Aerion Supersonic shuts down, ending quiet business jet plans

Aerion Supersonic shuts down, ending quiet business jet plans


Artist’s drawing of a supersonic jet designed to fly at speeds up to Mach 1.4 or about 1,000 miles per hour.

Aerion Corporation

Aerion Supersonic, The Nevada-based company, which planned to build business jets capable of silently flying nearly twice as fast as commercial jets, is shutting down, the company confirmed to CNBC on Friday.

“In the current financial environment, it has proven extremely difficult to come to a conclusion on the new capital requirements planned and necessary” to begin production of its AS2 supersonic aircraft, the company said in a statement.

“Aerion Corporation is now taking the appropriate steps in light of this continuing financial environment,” the company said.

Florida today first reported the abrupt closure of the company.

Aerion aimed to fly its first AS2 jet by 2024, with the goal of launching commercial services by 2026. The company has developed a patented technology it calls “boom-free cruise,” which it says would allow AS2 to fly without creating a sonic boom – an issue that plagued the Concorde supersonic jets of the past.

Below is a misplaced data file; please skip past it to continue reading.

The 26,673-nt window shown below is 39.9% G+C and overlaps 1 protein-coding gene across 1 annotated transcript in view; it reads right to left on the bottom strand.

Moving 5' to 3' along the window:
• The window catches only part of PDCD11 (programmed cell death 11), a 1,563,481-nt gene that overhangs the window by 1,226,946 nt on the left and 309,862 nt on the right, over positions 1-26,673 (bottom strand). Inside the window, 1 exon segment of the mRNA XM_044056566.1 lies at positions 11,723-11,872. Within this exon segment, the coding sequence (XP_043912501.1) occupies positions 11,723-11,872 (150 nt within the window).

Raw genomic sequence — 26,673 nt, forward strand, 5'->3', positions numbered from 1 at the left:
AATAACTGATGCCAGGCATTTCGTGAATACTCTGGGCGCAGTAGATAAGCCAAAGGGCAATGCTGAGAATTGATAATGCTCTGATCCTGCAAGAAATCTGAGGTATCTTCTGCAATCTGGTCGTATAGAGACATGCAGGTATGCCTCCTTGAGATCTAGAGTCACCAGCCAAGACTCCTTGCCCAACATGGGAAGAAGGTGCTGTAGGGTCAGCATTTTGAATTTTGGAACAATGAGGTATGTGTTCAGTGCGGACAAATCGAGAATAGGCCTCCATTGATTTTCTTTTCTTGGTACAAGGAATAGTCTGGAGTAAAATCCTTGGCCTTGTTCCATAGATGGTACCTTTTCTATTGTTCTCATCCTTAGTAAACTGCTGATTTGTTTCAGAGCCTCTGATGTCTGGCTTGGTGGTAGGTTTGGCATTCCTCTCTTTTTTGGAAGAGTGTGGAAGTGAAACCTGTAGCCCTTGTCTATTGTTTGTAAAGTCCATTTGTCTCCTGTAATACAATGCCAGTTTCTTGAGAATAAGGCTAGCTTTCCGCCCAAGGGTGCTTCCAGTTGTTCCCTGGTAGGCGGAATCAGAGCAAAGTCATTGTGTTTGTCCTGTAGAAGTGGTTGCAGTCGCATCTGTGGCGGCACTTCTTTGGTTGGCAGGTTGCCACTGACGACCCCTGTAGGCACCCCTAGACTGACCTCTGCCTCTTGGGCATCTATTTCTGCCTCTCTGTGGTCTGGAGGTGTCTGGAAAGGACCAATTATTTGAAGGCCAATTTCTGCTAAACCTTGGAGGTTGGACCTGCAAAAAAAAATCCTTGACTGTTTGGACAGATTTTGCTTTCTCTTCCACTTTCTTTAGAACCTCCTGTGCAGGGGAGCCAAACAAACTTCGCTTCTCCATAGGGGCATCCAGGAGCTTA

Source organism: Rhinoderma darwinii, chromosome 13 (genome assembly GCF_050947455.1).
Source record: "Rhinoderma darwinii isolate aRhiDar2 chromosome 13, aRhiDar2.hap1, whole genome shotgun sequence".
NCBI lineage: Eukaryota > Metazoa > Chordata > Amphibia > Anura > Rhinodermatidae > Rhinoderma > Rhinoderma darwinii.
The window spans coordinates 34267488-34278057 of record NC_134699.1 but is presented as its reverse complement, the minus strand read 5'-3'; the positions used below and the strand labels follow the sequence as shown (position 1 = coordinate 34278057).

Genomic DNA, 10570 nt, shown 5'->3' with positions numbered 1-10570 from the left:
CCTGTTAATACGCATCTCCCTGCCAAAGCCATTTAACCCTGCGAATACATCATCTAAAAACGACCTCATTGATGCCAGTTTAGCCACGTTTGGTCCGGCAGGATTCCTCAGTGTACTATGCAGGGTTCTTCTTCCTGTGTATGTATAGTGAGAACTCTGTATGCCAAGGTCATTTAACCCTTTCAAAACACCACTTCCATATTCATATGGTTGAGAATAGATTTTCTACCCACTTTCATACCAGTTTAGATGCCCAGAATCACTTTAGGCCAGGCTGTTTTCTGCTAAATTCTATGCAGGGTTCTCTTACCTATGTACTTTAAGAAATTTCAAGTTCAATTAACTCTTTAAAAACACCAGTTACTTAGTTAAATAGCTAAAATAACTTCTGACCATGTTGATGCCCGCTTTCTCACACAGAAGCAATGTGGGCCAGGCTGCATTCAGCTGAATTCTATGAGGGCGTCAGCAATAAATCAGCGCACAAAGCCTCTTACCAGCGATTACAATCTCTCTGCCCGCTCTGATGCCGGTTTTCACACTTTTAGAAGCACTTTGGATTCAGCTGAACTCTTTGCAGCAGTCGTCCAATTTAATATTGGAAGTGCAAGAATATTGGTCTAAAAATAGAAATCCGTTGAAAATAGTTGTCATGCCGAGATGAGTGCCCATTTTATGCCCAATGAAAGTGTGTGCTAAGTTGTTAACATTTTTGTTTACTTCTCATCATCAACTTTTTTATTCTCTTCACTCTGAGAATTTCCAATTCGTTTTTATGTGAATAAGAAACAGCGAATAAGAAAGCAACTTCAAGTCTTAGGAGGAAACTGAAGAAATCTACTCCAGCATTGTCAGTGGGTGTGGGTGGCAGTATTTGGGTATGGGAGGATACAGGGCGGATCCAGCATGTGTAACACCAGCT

The AS2 was priced at $ 120 million per aircraft. Aerion CEO Tom Vice told a UBS conference in January 2020 that he expected it to cost the company around $ 4 billion to develop AS2, $ 1 billion having been spent at the time to develop an engine.

The company had accumulated several partnerships along the way, including with Boeing, General Electric, and Berkshire HathawayNetJets – and had an order book of $ 11.2 billion for its AS2 jets. Earlier this year, Aerion, at a press conference with Florida Governor Ron DeSantis, revealed it will build a $ 375 million manufacturing plant at Orlando Melbourne International Airport.

An Aerion spokesperson did not respond to requests for comment on what will happen to Aerion’s assets.

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